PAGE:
The Woman In White Charing Cross Theatre, 4th December 2017 5 Stars Book Now Who believes in ghosts? Everyone has their own story to tell with its own special particulars, and mine concerns a night some years ago, about the time that the original production of this musical was coming to the end of its run at the magnificent Palace theatre in the West End. I was cycling home from a night out in Southampton, crossing the Itchen valley down a long straight stretch of highway; it was cold, and clouds of fog and mist had rolled in from the Solent in opaque billows obscuring the way ahead and shrouding where I had come from in an impenetrable, silent, white wall of vapour. And there, down the centre of the road, wrapped only in a long, white nightdress, strode a woman, her long hair down and falling over her shoulders … Read more
Andrew Lloyd Webber’s Tony and Olivier Award-nominated musical The Woman In White is to recieve its first ever revival at London’s Charing Cross Theatre directed by Thom Southerland. Tickets are now on sale. The Woman in White recieved its West End premiere in 2004 at the Palace Theatre. Now Andrew Lloyd Webber and David Zippel have revised their original work to refresh the storytelling for a new generation of theatregoers. Based on Wilkie Colins’ haunting Victorian thriller, The Woman In White is a tempestuous tale of love, betrayal and greed. Thom Southerland, Artistic Director of Charing Cross Theatre, said: “I am so excited about this new production. The Woman in White is a wildly exciting romantic thriller which is frequently tender and personal. The music is grand, sweeping and instantly captivating. Having long been an admirer of The Woman in White, I know that Charing Cross Theatre is the ideal … Read more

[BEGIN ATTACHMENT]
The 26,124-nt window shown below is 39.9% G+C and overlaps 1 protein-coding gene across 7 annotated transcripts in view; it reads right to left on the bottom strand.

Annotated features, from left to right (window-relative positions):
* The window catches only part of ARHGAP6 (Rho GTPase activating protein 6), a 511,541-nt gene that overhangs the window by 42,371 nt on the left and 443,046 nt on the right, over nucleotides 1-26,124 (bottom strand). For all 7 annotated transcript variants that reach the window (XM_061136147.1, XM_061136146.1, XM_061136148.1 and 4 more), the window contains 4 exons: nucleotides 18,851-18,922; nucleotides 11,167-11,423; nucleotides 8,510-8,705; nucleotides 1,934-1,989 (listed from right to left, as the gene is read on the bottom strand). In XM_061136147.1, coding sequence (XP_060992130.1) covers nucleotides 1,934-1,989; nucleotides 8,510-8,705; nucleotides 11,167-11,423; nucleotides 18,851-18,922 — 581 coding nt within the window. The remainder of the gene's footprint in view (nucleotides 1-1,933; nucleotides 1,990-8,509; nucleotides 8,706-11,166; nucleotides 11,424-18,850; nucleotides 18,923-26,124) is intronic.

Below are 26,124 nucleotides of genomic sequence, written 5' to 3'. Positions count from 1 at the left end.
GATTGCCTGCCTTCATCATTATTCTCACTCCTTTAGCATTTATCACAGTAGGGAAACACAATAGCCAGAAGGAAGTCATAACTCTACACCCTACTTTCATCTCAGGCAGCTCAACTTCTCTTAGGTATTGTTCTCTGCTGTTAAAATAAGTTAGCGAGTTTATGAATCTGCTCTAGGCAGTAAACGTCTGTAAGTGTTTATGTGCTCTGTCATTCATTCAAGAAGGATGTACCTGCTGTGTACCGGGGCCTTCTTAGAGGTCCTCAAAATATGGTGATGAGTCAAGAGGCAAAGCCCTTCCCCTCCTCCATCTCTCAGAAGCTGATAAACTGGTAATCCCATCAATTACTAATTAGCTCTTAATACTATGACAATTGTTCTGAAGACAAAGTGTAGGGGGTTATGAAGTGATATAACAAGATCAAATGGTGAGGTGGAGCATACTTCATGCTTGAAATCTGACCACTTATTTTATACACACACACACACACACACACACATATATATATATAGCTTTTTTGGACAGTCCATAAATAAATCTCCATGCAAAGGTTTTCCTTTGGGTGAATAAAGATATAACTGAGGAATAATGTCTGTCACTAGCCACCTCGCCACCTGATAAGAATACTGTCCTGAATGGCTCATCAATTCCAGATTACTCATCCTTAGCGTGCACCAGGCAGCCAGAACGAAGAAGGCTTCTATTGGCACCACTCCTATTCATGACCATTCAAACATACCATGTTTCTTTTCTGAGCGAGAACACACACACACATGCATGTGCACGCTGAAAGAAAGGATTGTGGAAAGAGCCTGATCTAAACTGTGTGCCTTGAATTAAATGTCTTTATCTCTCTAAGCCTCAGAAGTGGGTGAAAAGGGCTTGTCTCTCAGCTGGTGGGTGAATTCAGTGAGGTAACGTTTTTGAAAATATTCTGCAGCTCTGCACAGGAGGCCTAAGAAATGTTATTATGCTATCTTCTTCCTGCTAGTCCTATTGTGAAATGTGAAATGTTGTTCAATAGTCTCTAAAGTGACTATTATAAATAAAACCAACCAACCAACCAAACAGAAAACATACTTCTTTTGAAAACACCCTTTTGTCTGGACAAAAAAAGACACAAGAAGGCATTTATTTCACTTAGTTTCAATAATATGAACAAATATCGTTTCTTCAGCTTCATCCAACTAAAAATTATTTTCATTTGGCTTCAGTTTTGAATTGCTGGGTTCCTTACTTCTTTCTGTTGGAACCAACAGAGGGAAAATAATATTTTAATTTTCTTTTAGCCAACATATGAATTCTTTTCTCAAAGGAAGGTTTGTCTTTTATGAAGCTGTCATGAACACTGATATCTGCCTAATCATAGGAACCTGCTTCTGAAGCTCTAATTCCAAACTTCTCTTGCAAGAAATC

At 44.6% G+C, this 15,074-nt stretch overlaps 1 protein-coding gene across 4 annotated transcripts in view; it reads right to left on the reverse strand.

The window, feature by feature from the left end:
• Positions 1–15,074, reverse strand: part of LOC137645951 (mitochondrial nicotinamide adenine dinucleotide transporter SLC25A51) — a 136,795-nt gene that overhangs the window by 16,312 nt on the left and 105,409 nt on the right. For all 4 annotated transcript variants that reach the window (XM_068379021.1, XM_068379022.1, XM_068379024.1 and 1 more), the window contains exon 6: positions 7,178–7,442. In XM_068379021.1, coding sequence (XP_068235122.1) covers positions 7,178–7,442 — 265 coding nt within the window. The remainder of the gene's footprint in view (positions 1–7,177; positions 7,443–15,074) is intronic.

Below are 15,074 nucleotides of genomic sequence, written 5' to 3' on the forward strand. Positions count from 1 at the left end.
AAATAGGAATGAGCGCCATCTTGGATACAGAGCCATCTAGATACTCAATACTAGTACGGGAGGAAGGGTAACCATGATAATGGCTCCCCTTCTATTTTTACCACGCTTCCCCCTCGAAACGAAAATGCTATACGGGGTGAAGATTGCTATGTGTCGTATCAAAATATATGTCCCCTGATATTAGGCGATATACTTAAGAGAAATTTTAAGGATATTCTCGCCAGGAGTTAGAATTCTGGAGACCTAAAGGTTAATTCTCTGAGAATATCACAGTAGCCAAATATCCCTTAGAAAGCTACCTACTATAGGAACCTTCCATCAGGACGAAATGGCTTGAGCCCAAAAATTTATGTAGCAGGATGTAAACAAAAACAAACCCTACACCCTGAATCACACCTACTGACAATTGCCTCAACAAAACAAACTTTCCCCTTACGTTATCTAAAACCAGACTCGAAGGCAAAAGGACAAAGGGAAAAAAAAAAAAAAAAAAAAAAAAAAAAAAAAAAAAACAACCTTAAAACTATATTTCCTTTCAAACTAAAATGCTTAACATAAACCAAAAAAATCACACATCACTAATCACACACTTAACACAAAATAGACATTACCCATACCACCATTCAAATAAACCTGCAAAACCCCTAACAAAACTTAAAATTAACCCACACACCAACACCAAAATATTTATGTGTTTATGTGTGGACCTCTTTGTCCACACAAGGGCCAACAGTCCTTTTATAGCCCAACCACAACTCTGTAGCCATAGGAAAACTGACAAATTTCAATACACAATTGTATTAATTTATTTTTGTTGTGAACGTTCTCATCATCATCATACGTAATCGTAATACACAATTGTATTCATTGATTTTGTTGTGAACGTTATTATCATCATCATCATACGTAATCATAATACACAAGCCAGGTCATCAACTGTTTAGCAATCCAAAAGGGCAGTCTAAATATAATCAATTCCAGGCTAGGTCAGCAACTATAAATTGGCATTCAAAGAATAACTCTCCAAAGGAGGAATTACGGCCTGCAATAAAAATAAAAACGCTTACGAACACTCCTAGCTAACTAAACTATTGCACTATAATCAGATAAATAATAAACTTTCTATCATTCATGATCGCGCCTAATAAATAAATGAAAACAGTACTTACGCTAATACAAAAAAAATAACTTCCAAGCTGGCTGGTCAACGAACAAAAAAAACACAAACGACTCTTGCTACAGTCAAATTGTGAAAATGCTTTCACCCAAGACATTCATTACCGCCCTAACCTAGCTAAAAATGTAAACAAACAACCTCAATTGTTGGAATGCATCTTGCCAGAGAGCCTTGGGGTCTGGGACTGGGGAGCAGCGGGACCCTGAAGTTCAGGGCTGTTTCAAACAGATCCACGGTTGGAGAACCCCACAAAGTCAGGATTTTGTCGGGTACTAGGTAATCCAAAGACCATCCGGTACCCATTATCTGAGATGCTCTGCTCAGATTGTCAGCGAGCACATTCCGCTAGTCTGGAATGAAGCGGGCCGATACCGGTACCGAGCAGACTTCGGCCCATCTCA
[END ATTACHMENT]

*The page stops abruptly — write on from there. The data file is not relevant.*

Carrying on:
Barker’s play is extraordinary, especially given that it was written over a century ago and revised by him in the late 20’s, the original having been banned from performance. The notions and complex philosophies which underline the narrative are as fresh, vital and important now as then. The need to invest in the future, to educate the young properly. The hopelessness of political cabals. The marginalisation of women. Double-standards in public life. The dirty compromises of party politics. The terror a true rebel with a proper cause can create in the complacent and borne to rule.
Tom Scutt’s design is overwhelmingly attractive. Seductive blue and gold enhances the structures where the action occurs – a garishly compelling sense of Venice and Las Vegas: time and space are fused in the bauble land where Antonio and Shylock take their commercial risks. Greed and choice become the central focus here.